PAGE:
You know how the internet is full of weirdoes and perverts and socially challenged individuals who can’t make friends in the ‘real’ world and therefore do it through online Renaissance role-play? Yes well, you’ve been misinformed. And before I began making friends through online connections I believed the same half-truths about the internet and those who inhabit it’s non-existent borders.
You heard me. I’ve made friends. ONLINE. I’ll wait while you gasp in horror or call my mom (she already knows)…done? Ok then.
Just to be clear, it’s not like I’m just signing up on social networking sites and sending out random messages to the universe ‘Wanna b friendz wit me 4eva?’ or something like that. Most of my friends are like yours, from high school or college or grad school or hockey or whatever. But a few of my friends, a few of my close friends who I turn to for advice, communicate with almost daily, have shared joy and pain with, weren’t met in the traditional way. I’m coming out of the closet.
Even though this shouldn’t be shocking in 2010, the age of 24-hour a day connectivity through cell phones and laptops, the era of Facebook and match.com and so many other social networking sites, it is. Upon telling some of my ‘real-life’ friends that I have ‘online’ friends, their responses have ranged from laughing in my face to simply raising their eyebrows. I think my mom was convinced for a while that these relationships would lead me to be abducted or indoctrinated into a cult or something. And so, after these initial reactions, I started to keep the origins of my online friendships somewhat ambiguous.
When asked how I met my online friends, I had a variety of answers at the ready. Through an international women’s group. Basically true-ish. Through a friend. Not really. We’re both from the U.S. This one only worked on my foreign friends who somehow believe that we would know each other simply through the American connection. Rarely did anyone ever pry for more information, and I never offered it.
So why then, if we’re all so comfortable with the prevalence of the internet in our lives, does it surprise people that I am friends with people I’ve met through this medium? The best I can figure is that we love our connections to people through the internet because it keeps them casual. People love to browse their 600 Facebook ‘friends’ and know all the details of the surface of their lives. People like to believe that their exisiting friendships or relationships are fulfilling enough, even if they are mostly communicating through status updates and text messages, and are somehow more real than anything they could find through an online connection. And maybe people have a hard time believing that I could find more in common with women who were once complete and total strangers (some of whom I still haven’t met in person, LIZ!) than with people whom I have more traditional connections to.
If you saw me with these friends, you wouldn’t think anything strange about it. We visit each other for weekend get-aways, meet each other’s husbands and children, have girly sleepovers and eat brownies and drink wine and exchange recipes, advice and rants.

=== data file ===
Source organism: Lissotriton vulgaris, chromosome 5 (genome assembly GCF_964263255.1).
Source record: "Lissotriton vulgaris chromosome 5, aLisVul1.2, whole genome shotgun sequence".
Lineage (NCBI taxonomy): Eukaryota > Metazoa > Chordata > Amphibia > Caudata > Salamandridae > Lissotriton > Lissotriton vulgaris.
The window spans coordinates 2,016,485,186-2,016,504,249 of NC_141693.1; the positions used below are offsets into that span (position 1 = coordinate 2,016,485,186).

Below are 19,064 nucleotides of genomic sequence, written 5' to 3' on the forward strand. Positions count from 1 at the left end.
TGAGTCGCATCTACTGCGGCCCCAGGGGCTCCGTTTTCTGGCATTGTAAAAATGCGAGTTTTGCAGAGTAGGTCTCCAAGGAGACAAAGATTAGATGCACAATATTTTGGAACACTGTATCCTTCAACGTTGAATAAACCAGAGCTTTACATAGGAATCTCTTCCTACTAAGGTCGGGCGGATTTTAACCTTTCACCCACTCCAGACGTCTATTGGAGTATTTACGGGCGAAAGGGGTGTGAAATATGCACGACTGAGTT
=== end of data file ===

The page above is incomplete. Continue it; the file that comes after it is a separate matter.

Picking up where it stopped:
The truth is that when I moved abroad for the first time in 2006, I turned to the internet as a resource to answer my questions about my new life. Conversions, translations, immigration processes and excursion ideas are all easily accessible that way. And through this research I found a forum where women living abroad and/or in international marriages posted their questions, concerns and feelings about their experiences. A lot of this was really helpful in a specific logistical way, other aspects of it were comforting in times of doubt and homesickness, and overall it was a great form of entertainment to keep at bay the isolation that can creep into any expat life. And through this forum I’ve met some amazing friends. Period.
To me, this is all normal now. These women started as electronic pen-pals, and through writing we were able to share and be open in ways that people often aren’t capable of face-to-face. Was it weird to meet people in person for the first time when our only communication had been online or on the phone? I guess, a little, but it is no weirder than the expectation that we remain friends with people we’ve known since 2nd grade simply because we have a history. Some of my ‘friends’ from school days can’t be bothered to actually ask me how I am doing or remember that I exist when I leave the country. Others do stay in touch and make me feel connected to home, but don’t understand the challenges that living abroad and/or far from our comfort zone can bring. And the void created by those aspects of my other friendships are filled and then some by the friends I have made through the internet while living overseas and elsewhere.
In the end, friendships are about finding people who share interests, respect your ideas, find you hilarious and will get drunk with you but not remind you of the embarrassing things you said the next day. All of my friendships fit this bill, and I feel lucky that some of them cross borders both physical and not. To those of you, and you know who you are, thanks for being there for me when I needed you and for making my life all the more full! (meet me at the virtual Renaissance Fair tomorrow in costume)